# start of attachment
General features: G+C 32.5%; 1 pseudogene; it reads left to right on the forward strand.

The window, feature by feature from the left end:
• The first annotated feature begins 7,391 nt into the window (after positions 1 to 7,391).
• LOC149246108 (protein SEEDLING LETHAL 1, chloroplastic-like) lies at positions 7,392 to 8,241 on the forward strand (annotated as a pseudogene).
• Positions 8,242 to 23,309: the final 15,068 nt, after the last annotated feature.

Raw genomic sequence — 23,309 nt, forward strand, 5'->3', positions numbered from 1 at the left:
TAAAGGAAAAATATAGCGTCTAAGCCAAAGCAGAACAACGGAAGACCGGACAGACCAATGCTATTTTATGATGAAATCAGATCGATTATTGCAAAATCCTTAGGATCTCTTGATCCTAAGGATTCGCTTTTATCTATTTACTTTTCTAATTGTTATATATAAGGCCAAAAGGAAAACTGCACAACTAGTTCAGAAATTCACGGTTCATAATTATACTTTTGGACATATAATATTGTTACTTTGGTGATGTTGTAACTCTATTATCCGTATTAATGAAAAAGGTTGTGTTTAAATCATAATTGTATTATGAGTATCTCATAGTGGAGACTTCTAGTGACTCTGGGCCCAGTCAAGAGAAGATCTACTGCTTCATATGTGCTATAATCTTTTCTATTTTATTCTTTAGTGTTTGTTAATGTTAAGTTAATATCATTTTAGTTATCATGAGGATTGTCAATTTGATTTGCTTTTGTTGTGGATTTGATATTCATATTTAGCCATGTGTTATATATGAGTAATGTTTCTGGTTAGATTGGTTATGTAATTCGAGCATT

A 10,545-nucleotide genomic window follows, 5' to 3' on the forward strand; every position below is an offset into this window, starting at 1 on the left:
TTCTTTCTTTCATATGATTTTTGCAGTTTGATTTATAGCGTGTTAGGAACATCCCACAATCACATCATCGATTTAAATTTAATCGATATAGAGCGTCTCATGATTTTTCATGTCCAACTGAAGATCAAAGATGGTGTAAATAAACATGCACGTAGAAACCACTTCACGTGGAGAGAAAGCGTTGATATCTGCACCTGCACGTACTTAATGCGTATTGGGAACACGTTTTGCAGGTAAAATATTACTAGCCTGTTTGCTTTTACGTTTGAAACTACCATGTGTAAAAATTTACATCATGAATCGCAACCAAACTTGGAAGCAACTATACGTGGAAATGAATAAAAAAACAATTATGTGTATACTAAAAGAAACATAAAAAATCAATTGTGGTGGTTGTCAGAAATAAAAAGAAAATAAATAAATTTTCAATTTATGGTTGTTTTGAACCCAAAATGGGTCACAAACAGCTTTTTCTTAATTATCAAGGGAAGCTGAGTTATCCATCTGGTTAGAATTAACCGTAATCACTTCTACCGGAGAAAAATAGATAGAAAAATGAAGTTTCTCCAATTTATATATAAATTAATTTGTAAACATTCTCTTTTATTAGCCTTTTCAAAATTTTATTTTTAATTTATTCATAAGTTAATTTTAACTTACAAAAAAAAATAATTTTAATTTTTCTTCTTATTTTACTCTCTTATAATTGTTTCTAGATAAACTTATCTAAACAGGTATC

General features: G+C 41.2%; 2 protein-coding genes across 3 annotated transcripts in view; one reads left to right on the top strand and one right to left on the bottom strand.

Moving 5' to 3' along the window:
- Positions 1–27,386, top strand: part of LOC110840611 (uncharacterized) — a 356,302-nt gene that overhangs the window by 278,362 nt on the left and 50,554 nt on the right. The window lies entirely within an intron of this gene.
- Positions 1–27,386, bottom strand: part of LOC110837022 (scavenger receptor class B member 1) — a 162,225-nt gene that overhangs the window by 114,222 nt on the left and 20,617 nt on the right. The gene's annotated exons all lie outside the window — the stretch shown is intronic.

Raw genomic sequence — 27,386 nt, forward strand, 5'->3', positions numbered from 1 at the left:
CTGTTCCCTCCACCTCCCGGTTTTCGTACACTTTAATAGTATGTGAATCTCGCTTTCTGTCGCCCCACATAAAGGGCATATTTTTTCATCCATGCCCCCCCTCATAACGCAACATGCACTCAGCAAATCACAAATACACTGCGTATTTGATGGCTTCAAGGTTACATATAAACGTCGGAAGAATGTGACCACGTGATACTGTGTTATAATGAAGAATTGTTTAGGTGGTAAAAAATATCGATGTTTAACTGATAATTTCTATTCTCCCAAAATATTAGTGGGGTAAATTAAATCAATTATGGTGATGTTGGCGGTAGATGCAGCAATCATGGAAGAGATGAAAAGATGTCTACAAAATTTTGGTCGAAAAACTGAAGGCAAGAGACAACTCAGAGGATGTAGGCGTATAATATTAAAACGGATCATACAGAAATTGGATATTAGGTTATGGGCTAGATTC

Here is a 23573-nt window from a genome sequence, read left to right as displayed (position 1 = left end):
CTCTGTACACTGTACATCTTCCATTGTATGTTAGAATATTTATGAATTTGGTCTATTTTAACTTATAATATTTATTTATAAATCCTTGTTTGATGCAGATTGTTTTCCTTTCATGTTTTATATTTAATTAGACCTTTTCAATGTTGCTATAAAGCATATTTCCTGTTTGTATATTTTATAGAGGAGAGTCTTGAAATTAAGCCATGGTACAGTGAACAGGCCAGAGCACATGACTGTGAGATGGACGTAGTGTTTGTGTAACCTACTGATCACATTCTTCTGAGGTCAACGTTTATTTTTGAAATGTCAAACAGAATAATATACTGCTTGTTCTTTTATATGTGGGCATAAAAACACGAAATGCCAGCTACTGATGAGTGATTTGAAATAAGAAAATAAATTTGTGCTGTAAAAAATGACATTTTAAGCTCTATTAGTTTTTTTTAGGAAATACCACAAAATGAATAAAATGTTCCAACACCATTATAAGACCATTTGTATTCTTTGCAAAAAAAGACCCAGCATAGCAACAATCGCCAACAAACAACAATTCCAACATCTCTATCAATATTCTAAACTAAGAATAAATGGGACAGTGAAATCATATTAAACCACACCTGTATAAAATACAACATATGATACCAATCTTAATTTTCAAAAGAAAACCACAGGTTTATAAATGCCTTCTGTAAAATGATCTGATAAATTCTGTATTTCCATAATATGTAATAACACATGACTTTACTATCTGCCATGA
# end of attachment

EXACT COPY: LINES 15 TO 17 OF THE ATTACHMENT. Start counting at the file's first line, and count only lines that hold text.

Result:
CTGTTCCCTCCACCTCCCGGTTTTCGTACACTTTAATAGTATGTGAATCTCGCTTTCTGTCGCCCCACATAAAGGGCATATTTTTTCATCCATGCCCCCCCTCATAACGCAACATGCACTCAGCAAATCACAAATACACTGCGTATTTGATGGCTTCAAGGTTACATATAAACGTCGGAAGAATGTGACCACGTGATACTGTGTTATAATGAAGAATTGTTTAGGTGGTAAAAAATATCGATGTTTAACTGATAATTTCTATTCTCCCAAAATATTAGTGGGGTAAATTAAATCAATTATGGTGATGTTGGCGGTAGATGCAGCAATCATGGAAGAGATGAAAAGATGTCTACAAAATTTTGGTCGAAAAACTGAAGGCAAGAGACAACTCAGAGGATGTAGGCGTATAATATTAAAACGGATCATACAGAAATTGGATATTAGGTTATGGGCTAGATTC

Here is a 23573-nt window from a genome sequence, read left to right as displayed (position 1 = left end):
CTCTGTACACTGTACATCTTCCATTGTATGTTAGAATATTTATGAATTTGGTCTATTTTAACTTATAATATTTATTTATAAATCCTTGTTTGATGCAGATTGTTTTCCTTTCATGTTTTATATTTAATTAGACCTTTTCAATGTTGCTATAAAGCATATTTCCTGTTTGTATATTTTATAGAGGAGAGTCTTGAAATTAAGCCATGGTACAGTGAACAGGCCAGAGCACATGACTGTGAGATGGACGTAGTGTTTGTGTAACCTACTGATCACATTCTTCTGAGGTCAACGTTTATTTTTGAAATGTCAAACAGAATAATATACTGCTTGTTCTTTTATATGTGGGCATAAAAACACGAAATGCCAGCTACTGATGAGTGATTTGAAATAAGAAAATAAATTTGTGCTGTAAAAAATGACATTTTAAGCTCTATTAGTTTTTTTTAGGAAATACCACAAAATGAATAAAATGTTCCAACACCATTATAAGACCATTTGTATTCTTTGCAAAAAAAGACCCAGCATAGCAACAATCGCCAACAAACAACAATTCCAACATCTCTATCAATATTCTAAACTAAGAATAAATGGGACAGTGAAATCATATTAAACCACACCTGTATAAAATACAACATATGATACCAATCTTAATTTTCAAAAGAAAACCACAGGTTTATAAATGCCTTCTGTAAAATGATCTGATAAATTCTGTATTTCCATAATATGTAATAACACATGACTTTACTATCTGCCATGA